Erika-San by Allen Say

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Synopsis

Caldecott Medalist Allen Say creates a beautiful story about an American girl who seeks adventure in Japan and discovers more than she could have imagined.

In her grandmother’s house there is one Japanese print of a small house with lighted windows. Even as a small girl, Erika loved that picture.

It will pull her through childhood, across vast oceans and modern cities, then into towns—older, quieter places—she has only ever dreamed about.

But Erika cannot truly know what she will find there, among the rocky seacoasts, the rice paddies, the circle of mountains, and the class of children.

For Erika-san, can Japan be all that she has imagined?
 

About Allen Say

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Allen Say was born in Yokohama, Japan, in 1937. He dreamed of becoming a cartoonist from the age of six, and, at age twelve, apprenticed himself to his favorite cartoonist, Noro Shinpei. For the next four years, Say learned to draw and paint under the direction of Noro, who has remained Say's mentor. Say illustrated his first children's book -- published in 1972 -- in a photo studio between shooting assignments. For years, Say continued writing and illustrating children's books on a part-time basis. But in 1987, while illustrating THE BOY OF THE THREE-YEAR NAP (Caldecott Honor Medal), he recaptured the joy he had known as a boy working in his master's studio. It was then that Say decided to make a full commitment to doing what he loves best: writing and illustrating children's books. Since then, he has written and illustrated many books, including TREE OF CRANES and GRANDFATHER'S JOURNEY, winner of the 1994 Caldecott Medal. He is a full-time writer and illustrator living in Portland, Oregon.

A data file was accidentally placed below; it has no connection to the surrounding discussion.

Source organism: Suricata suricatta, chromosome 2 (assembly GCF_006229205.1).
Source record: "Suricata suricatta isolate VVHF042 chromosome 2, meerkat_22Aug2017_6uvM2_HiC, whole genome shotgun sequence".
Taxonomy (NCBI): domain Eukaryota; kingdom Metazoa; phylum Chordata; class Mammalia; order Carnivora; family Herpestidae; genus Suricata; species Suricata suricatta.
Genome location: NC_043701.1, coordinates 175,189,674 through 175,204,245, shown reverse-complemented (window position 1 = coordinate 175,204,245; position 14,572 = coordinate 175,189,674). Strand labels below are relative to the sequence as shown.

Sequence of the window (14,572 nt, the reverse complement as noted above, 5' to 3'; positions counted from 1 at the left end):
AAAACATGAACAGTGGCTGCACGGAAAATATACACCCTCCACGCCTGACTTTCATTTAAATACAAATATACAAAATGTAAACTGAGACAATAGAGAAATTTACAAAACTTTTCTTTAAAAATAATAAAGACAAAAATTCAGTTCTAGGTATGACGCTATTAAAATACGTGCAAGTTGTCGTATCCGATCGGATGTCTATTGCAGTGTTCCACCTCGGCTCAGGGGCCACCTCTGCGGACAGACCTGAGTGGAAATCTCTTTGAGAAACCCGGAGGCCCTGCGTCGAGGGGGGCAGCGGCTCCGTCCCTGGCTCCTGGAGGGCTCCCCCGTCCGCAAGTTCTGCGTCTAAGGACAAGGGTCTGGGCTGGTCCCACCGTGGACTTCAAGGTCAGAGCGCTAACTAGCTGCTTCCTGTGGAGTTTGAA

Published January 26, 2009 by Houghton Mifflin Harcourt. 32 pages
Genres: Travel, Children's Books, Literature & Fiction. Fiction

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Kirkus Reviews

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Friend-cum-fiancé Aki inquires whether Erika’s grandfather was a soldier when in Japan, but Erika neither knows nor cares, making World War II seem less irrelevant than ignored.

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Common Sense Media

Our star rating assesses the media's overall quality.Find out more Parents need to know that this touching story with sensitive watercolors and a soft sense of home was created by Allen Say, who won the 1994 Caldecott for his book My Grandfather's Journey.

Jan 26 2009 | Read Full Review of Erika-San

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